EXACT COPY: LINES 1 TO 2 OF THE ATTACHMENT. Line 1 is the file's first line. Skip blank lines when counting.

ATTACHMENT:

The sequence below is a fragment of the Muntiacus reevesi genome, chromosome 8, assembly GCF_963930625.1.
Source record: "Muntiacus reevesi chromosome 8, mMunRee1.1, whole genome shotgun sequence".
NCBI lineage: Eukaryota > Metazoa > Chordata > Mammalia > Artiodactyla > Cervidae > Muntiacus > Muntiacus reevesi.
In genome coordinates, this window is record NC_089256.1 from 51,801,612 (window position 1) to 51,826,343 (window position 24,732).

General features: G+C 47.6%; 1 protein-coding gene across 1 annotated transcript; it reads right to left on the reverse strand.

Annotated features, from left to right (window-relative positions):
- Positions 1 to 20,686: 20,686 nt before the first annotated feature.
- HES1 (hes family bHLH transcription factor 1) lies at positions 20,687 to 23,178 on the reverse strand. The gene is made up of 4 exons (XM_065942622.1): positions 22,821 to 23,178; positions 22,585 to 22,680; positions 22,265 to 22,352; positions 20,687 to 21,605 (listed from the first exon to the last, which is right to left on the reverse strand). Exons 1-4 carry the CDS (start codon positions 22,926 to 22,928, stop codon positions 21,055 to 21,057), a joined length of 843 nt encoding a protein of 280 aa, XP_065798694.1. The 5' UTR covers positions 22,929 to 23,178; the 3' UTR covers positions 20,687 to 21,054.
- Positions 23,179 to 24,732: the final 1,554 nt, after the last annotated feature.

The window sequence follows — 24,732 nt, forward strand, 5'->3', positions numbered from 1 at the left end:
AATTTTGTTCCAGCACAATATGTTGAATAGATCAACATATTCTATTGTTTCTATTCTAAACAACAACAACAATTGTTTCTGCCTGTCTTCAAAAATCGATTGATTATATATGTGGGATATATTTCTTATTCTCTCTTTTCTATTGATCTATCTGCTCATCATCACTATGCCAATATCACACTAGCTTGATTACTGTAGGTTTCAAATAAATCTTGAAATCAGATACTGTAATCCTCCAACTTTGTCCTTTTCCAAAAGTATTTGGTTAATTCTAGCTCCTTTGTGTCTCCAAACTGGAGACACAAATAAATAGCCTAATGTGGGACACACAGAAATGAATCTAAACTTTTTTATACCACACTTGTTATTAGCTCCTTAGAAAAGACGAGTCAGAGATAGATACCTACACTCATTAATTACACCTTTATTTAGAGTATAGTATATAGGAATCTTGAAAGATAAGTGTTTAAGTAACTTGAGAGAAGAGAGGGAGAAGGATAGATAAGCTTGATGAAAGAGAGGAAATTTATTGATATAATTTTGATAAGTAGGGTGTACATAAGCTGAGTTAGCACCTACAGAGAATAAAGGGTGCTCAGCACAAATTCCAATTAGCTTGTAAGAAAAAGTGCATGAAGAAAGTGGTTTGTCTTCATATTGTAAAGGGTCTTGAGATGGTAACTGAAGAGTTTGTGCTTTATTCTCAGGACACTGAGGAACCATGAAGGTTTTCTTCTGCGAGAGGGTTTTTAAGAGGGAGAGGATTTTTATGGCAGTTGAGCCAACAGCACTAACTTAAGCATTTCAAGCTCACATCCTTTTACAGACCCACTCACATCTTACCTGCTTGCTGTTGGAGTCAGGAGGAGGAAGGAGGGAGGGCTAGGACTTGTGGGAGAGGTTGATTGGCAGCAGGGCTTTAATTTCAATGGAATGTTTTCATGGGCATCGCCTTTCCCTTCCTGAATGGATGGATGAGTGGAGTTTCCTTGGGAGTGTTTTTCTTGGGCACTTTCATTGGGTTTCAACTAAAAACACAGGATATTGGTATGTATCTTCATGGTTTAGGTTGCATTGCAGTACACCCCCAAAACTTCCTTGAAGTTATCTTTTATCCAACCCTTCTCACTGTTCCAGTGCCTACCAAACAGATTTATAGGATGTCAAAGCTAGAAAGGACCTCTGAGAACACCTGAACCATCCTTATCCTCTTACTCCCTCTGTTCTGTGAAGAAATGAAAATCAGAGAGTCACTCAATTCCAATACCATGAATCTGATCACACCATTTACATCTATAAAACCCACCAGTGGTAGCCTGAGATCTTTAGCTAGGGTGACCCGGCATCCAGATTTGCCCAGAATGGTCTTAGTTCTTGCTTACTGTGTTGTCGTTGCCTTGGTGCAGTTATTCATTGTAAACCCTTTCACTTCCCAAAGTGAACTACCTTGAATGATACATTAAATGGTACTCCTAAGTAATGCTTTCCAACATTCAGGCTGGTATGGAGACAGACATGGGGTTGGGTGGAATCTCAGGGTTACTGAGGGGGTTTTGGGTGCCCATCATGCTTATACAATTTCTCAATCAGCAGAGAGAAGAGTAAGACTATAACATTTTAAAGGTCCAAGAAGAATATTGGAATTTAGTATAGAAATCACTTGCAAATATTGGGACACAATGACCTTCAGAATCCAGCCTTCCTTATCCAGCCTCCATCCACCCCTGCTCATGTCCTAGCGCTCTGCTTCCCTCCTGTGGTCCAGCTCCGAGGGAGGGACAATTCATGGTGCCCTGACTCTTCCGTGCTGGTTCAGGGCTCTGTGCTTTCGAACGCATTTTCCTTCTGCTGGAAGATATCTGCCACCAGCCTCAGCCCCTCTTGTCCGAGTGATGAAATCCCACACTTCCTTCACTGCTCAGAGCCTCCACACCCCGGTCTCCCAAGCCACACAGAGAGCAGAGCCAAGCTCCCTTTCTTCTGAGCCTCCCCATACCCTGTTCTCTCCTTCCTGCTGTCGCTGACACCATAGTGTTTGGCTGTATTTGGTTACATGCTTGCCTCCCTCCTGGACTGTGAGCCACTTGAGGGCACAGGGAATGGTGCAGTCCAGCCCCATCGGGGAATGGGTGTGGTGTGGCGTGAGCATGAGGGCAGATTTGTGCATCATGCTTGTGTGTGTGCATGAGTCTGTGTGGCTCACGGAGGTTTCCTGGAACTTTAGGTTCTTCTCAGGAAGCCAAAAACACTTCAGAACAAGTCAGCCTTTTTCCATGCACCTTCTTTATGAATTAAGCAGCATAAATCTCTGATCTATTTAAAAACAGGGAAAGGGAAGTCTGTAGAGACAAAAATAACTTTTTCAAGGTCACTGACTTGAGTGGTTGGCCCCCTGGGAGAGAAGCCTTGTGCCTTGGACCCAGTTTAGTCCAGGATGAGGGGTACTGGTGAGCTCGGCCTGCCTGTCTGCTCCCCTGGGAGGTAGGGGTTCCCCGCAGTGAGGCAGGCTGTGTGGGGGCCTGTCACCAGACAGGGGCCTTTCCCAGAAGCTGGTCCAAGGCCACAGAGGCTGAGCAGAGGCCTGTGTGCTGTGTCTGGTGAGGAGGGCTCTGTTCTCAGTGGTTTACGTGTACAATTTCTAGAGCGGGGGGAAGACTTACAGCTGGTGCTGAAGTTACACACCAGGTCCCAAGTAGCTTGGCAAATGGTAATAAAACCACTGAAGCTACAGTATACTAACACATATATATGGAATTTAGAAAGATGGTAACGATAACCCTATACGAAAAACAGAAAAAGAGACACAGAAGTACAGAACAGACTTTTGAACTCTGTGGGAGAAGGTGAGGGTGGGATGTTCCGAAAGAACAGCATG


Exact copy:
The sequence below is a fragment of the Muntiacus reevesi genome, chromosome 8, assembly GCF_963930625.1.
Source record: "Muntiacus reevesi chromosome 8, mMunRee1.1, whole genome shotgun sequence".